Demand for home and community-based services (HCBS) is expected to continue to increase over time as the 65+ population grows larger and older and has a greater need for long-term services and supports. More than 80 percent of adults have expressed a desire to remain in their homes and communities as they age and prefer a home setting over a nursing home or other institutional setting.
HCBS includes a wide range of services and supports provided at home (e.g. personal/home care, home health services, home modifications) and in the community (e.g. transportation, meal services, and adult day services).
The $12.7 billion investment in state Medicaid HCBS programs from the American Rescue Plan Act has the capacity to transform state HCBS systems in the coming years. This fact sheet serves as a primer on the current state of home and community-based long-term services and supports for older adults and highlights successful models for expanding these services.
HCBS Recipients and Providers
Most people who receive HCBS are older adults and people of all ages with disabilities. In 2018, for example, about 12.6 million American adults living in the community needed LTSS, and more than half (6.7 million) were over age 65.
Much of the work of HCBS is performed by more than one million direct care workers, including personal care aides and home health aides, more than half of whom are Black or Hispanic/Latino and 87 percent of whom are women. HCBS settings also serve more diverse populations than nursing homes and other institutional settings.
Family support underpins the entire LTSS system, and unpaid family caregivers furnish the majority of activities of daily living (ADL) supports to older adults and people with disabilities. As of 2020, more than 40 million adults served as family caregivers (which includes friends and neighbors) and many incur out-of-pocket costs.
People receive HCBS by paying for services and supports a) privately, b) through enrollment in public coverage, or c) through private long-term care insurance. And despite the common misperception, Medicare does not cover most LTSS costs, with only a subset of HCBS services (e.g., home health services) covered for a limited duration of time.
Medicaid is the primary source of public HCBS funding, with more than $50 billion going to HCBS for older adults and people with physical disabilities in recent years. Under federal Medicaid law, most HCBS are included as an optional benefit, while nursing home services are categorized as mandatory. The optional nature of these services gives states discretion and results in significant variation across states, as reviewed in detail in the fact sheet.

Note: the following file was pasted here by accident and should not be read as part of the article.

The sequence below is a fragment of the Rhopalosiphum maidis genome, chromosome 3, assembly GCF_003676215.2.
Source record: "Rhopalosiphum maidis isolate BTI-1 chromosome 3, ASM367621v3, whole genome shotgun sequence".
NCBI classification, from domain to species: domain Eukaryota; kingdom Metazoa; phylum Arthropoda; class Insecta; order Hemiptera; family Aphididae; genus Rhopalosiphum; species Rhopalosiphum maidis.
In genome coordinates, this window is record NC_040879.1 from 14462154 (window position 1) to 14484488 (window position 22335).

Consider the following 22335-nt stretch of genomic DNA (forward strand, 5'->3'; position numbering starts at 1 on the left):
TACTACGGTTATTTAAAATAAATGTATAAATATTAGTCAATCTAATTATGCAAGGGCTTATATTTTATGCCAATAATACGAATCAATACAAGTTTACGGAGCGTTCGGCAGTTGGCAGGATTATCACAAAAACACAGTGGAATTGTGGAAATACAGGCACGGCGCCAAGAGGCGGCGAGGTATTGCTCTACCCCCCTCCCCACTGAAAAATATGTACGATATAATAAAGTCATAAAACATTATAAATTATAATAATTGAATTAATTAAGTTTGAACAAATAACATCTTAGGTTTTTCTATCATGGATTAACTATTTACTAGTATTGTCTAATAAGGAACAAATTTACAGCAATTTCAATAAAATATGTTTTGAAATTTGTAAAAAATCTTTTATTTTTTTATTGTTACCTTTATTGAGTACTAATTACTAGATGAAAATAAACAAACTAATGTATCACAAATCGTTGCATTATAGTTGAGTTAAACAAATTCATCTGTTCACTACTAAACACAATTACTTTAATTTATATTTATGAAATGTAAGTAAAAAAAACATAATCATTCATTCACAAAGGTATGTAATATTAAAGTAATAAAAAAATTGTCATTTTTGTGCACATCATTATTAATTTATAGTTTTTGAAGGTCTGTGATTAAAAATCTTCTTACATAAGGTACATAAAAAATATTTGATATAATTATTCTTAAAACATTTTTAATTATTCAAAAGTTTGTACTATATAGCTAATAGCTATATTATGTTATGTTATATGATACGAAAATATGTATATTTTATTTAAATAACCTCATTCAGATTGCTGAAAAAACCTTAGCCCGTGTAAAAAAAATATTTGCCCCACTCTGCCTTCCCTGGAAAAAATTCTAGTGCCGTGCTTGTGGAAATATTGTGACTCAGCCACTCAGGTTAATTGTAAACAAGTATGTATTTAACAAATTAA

Other sources of HCBS funding are:
- Older Americans Act (OAA) programs, which provide critical services such as home-delivered and congregate meals, in-home assistance, and support for family caregivers.
- The U.S. Department of Veterans Affairs (VA), which spent $3 billion in 2020 on HCBS for more than 370,000 veterans.
- States’ general funds sometimes cover services for people whose incomes or assets are too high to qualify for Medicaid HCBS, but too low to be able to afford private services.
Some of the service delivery models and policy solutions that have helped expand HCBS access and improve services in recent years could be further expanded to accommodate older adults’ and people with disabilities’ overwhelming preference to age in their own homes and communities.
- Assisted Living: This type of housing generally offers personal care and supportive services 24 hours a day, some health care, and meals in congregate residential settings.
- Self-Directed Services: This allows recipients of Medicaid and state-funded HCBS the option of hiring and training their own workers, sometimes including family members, and deciding when and how they receive services.
- Programs of All-Inclusive Care for the Elderly (PACE): PACE enrollees, most of whom are dually eligible for Medicare and Medicaid, receive comprehensive health care and LTSS from a provider who receives a capped fee from the state and/or federal agency.
- Medicare Advantage (MA) Supplemental Benefits: Some enrollees may be able to access coverage for some HCBS through their MA plan.
- Telehealth Expansion: Telehealth has shown promise in helping monitor some HCBS participants and kept them connected to support and socialization opportunities during the pandemic. Remote services have clear limitations, though, and raise concerns about creating and/or deepening long-existing disparities given inequities in internet and technology access.
- Subsidized Rental Housing for Older People: The federal government funds service coordinators in federally subsidized housing projects to help residents age in place, primarily through the U.S. Department of Housing and Urban Development’s (HUD)’s Section 202 housing program.